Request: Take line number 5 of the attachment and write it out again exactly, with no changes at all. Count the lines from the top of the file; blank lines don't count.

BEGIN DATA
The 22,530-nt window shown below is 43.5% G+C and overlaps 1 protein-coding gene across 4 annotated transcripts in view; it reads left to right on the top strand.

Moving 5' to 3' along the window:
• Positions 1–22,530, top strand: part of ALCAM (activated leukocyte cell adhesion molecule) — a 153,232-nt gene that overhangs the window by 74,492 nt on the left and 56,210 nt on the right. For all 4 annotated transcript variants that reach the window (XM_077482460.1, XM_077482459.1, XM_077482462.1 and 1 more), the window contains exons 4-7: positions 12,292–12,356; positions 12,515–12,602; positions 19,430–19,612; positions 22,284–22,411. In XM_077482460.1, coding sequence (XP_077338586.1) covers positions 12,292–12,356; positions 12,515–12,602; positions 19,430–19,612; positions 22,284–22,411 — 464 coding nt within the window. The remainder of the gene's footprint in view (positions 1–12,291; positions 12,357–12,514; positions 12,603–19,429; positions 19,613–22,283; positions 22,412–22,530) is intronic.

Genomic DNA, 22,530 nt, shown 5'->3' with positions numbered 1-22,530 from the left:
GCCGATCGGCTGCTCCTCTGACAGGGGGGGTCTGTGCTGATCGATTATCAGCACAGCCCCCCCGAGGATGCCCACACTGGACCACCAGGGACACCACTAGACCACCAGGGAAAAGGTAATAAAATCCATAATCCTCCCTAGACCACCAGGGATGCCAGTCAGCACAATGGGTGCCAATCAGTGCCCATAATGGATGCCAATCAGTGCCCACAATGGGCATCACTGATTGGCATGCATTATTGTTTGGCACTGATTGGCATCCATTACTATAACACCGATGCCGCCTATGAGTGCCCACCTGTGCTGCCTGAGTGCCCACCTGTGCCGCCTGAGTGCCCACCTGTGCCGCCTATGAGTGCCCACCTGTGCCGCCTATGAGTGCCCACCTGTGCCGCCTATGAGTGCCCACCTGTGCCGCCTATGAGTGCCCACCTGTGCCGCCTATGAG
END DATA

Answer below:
GCCGATCGGCTGCTCCTCTGACAGGGGGGGTCTGTGCTGATCGATTATCAGCACAGCCCCCCCGAGGATGCCCACACTGGACCACCAGGGACACCACTAGACCACCAGGGAAAAGGTAATAAAATCCATAATCCTCCCTAGACCACCAGGGATGCCAGTCAGCACAATGGGTGCCAATCAGTGCCCATAATGGATGCCAATCAGTGCCCACAATGGGCATCACTGATTGGCATGCATTATTGTTTGGCACTGATTGGCATCCATTACTATAACACCGATGCCGCCTATGAGTGCCCACCTGTGCTGCCTGAGTGCCCACCTGTGCCGCCTGAGTGCCCACCTGTGCCGCCTATGAGTGCCCACCTGTGCCGCCTATGAGTGCCCACCTGTGCCGCCTATGAGTGCCCACCTGTGCCGCCTATGAGTGCCCACCTGTGCCGCCTATGAG